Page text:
There are many different pressure sensors to choose from when considering which is most suitable for a given process, but they can generally be placed into a few categories, namely elastic sensors, electrical transducers, differential pressure cells and vacuum pressure sensors. Listed below each general category are specific internal components, each functioning best in a certain situation.
3.4.1 Elastic Sensors
Most fluid pressure sensors are of the elastic type, where the fluid is enclosed in a small compartment with at least one elastic wall. The pressure reading is thereby determined by measuring the deflection of this elastic wall, resulting in either a direct readout through suitable linkages, or a transduced electrical signal. Elastic pressure sensors are sensitive; they are commonly fragile and susceptible to vibration, however. In addition, they tend to be much more expensive than manometers, and are therefore preferentially used for transmitting measured data and measuring pressure differences. A wide variety of flexible elements could conceivably be used for elastic pressure sensors; the majority of devices use some form of a Bourdon tube, bellows, or diaphragm.
Bourdon Tube Gauges
The principle behind all Bourdon tubes is that an increase in pressure on the inside of the tube in comparison to the outside pressure causes the oval or flat shaped cross-section of the tube to try to achieve a circular shape. This phenomenon causes the tube to either straighten itself out in the c-type or spiral cases or to unwind itself for the twisted and helical varieties. This change can then be measured with an analog or digital meter connected to the tube. Tube materials can be changed accordingly to suit the required process conditions. Bourdon tubes can operate under a pressure range from 0.1-700 MPa. They are also portable and require little maintenance; however,they can only be used for static measurements and have low accuracy.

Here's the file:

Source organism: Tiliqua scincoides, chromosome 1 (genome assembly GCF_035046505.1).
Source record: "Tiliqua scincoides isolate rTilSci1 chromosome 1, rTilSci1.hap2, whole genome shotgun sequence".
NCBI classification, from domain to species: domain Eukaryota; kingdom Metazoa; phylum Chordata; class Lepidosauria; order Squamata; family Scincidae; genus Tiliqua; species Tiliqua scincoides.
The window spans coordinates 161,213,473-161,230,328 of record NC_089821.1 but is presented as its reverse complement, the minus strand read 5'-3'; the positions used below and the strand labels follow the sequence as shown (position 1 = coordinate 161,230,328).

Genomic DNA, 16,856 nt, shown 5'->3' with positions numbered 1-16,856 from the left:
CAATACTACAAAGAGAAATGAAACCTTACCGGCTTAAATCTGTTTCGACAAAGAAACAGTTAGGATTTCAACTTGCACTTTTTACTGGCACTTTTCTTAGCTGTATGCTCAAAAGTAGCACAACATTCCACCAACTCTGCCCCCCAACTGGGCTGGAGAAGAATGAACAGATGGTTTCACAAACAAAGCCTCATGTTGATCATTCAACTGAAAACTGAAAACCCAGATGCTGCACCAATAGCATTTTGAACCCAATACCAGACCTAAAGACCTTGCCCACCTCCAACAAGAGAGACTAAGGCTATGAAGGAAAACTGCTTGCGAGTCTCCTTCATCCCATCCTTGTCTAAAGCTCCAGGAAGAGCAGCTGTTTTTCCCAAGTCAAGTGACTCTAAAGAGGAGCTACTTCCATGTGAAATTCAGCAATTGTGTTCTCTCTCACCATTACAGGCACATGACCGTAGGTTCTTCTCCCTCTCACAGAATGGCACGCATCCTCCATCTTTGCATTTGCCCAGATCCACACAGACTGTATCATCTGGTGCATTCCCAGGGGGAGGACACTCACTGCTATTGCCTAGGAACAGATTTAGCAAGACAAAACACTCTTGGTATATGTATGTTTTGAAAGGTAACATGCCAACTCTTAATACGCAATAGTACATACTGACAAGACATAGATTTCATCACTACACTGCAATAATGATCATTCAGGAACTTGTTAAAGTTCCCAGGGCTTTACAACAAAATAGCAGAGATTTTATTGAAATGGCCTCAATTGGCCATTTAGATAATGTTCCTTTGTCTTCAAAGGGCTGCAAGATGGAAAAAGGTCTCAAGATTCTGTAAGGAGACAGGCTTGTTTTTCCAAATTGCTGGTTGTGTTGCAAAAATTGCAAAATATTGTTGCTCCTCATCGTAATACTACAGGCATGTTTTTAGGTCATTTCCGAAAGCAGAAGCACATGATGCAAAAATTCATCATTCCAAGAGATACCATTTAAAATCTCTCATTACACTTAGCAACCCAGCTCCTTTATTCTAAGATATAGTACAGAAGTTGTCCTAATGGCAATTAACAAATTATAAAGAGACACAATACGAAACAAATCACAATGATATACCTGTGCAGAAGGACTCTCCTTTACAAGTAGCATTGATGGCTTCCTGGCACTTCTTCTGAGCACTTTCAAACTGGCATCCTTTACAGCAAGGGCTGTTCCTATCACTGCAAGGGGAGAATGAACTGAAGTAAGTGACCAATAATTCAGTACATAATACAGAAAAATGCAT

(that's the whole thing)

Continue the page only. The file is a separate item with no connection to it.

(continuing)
Types of Bourdon tubes include C-type, spiral (a more coiled C-type tube), helical and straight tube Bourdon tubes. C-type gauges can be used in pressures approaching 700MPa; they do have a minimum recommended pressure range, though -- 30 kPa (i.e., it is not sensitive enough for pressure differences less than 30 kPa).